Claude Monet's water lily paintings are among the most iconic and beloved works of art of the past century. Yet these entrancing images were created at a time of terrible private turmoil and sadness for the artist. The dramatic history behind these paintings is little known; Ross King's Mad Enchantment tells the full story for the first time and, in the process, presents a compelling and original portrait of one of our most popular and cherished artists.
By the outbreak of war in 1914, Monet, then in his mid-seventies, was one of the world's most famous and successful painters, with a large house in the country, a fleet of automobiles and a colossal reputation. However, he had virtually given up painting following the death of his wife Alice in 1911 and the onset of blindness a year later. Nonetheless, it was during this period of sorrow, ill health and creative uncertainty that - as the guns roared on the Western Front - he began the most demanding and innovative paintings he had ever attempted.
Encouraged by close friends such as Georges Clemenceau, France's dauntless prime minister, Monet would work on these magnificent paintings throughout the war years and then for the rest of his life. So obsessed with his monumental task that the village barber was summoned to clip his hair as he worked beside his pond, he covered hundreds of yards of canvas with shimmering layers of pigment. As his ambitions expanded with his paintings, he began planning what he intended to be his legacy to the world: the 'Musee Claude Monet' in the Orangerie in Paris.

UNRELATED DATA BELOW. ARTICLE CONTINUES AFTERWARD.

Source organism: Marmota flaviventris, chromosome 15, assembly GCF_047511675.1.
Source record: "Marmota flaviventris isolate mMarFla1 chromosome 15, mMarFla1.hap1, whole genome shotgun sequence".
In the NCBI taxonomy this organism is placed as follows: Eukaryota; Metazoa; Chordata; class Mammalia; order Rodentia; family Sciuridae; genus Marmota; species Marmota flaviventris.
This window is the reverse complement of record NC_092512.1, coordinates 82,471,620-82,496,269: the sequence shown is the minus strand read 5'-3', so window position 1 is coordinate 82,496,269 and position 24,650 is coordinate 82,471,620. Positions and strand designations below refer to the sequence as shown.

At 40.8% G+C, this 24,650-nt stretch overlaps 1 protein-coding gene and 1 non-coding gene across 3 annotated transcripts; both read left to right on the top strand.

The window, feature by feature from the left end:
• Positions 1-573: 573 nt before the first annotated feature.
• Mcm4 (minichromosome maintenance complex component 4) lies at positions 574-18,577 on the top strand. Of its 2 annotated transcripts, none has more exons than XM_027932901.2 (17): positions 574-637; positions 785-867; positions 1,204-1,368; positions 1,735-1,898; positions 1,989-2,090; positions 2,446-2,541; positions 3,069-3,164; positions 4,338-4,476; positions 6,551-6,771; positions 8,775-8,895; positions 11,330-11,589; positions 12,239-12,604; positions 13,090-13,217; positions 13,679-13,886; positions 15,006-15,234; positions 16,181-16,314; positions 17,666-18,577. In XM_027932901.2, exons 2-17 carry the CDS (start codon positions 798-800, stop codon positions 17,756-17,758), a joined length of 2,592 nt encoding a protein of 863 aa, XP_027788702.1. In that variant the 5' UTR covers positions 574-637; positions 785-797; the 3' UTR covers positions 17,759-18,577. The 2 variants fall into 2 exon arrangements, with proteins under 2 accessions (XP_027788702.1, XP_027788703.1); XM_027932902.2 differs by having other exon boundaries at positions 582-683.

Drawing on letters and memoirs and focusing on this remarkable period in the artist's life, Mad Enchantment gives an intimate portrayal of Claude Monet in all his tumultuous complexity, and firmly places his water lily paintings among the greatest achievements in the history of art.
In 1863, the French painter Ernest Meissonier was one of the most famous artists in the world and the darling of the 'Salon' - that all important public art exhibition held biannually in Paris. Manet, on the other hand, was struggling in obscurity. Beginning with the year that Manet exhibited his ground-breaking Déjeuner Sur L'Herbe and ending in 1874 with the first 'Impressionist' exhibition, Ross King plunges into Parisian life during a ten-year period full of social and political ferment with his usual narrative brillliance. These were the years in which Napoleon III's autocratic and pleasure-seeking Second Empire fell from its heights into the ignominy of the Franco-Prussian war and the ensuing Paris Commune of 1871. But it was also a period in which a group of artists, with Manet in the vanguard began to challenge the establishment by turning to the landscapes and ordinary people they saw around them. The struggle between Meissonier and Manet to get their paintings exhibited in pride of place at the Salon was not just about art, it was about how to see the world.
This title tells the story of the four years Michelangelo spent painting the ceiling of the Sistine Chapel, battling against ill health, financial difficulties, domestic problems and inadequate knowledge of the art of fresco.